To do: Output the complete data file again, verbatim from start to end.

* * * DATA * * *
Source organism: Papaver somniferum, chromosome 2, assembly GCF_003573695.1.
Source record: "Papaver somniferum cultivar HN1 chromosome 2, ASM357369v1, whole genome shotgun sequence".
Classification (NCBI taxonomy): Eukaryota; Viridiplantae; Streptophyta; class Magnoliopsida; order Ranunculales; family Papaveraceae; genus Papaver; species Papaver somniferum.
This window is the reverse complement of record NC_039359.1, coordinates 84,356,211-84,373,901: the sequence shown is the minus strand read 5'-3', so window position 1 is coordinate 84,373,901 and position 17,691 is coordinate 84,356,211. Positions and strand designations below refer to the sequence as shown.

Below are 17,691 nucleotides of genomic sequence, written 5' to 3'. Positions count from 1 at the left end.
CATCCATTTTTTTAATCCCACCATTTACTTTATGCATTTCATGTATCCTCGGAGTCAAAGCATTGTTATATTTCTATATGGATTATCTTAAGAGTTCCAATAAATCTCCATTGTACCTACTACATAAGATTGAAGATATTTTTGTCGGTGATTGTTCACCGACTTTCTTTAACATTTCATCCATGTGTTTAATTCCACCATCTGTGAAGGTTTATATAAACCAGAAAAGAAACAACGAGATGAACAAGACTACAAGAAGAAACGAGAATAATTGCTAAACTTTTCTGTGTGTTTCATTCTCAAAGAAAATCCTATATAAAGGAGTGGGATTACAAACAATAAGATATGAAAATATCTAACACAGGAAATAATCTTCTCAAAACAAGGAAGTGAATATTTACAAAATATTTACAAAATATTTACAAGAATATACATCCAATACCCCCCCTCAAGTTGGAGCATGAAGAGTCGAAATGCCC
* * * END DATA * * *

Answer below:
Source organism: Papaver somniferum, chromosome 2, assembly GCF_003573695.1.
Source record: "Papaver somniferum cultivar HN1 chromosome 2, ASM357369v1, whole genome shotgun sequence".
Classification (NCBI taxonomy): Eukaryota; Viridiplantae; Streptophyta; class Magnoliopsida; order Ranunculales; family Papaveraceae; genus Papaver; species Papaver somniferum.
This window is the reverse complement of record NC_039359.1, coordinates 84,356,211-84,373,901: the sequence shown is the minus strand read 5'-3', so window position 1 is coordinate 84,373,901 and position 17,691 is coordinate 84,356,211. Positions and strand designations below refer to the sequence as shown.

Below are 17,691 nucleotides of genomic sequence, written 5' to 3'. Positions count from 1 at the left end.
CATCCATTTTTTTAATCCCACCATTTACTTTATGCATTTCATGTATCCTCGGAGTCAAAGCATTGTTATATTTCTATATGGATTATCTTAAGAGTTCCAATAAATCTCCATTGTACCTACTACATAAGATTGAAGATATTTTTGTCGGTGATTGTTCACCGACTTTCTTTAACATTTCATCCATGTGTTTAATTCCACCATCTGTGAAGGTTTATATAAACCAGAAAAGAAACAACGAGATGAACAAGACTACAAGAAGAAACGAGAATAATTGCTAAACTTTTCTGTGTGTTTCATTCTCAAAGAAAATCCTATATAAAGGAGTGGGATTACAAACAATAAGATATGAAAATATCTAACACAGGAAATAATCTTCTCAAAACAAGGAAGTGAATATTTACAAAATATTTACAAAATATTTACAAGAATATACATCCAATACCCCCCCTCAAGTTGGAGCATGAAGAGTCGAAATGCCC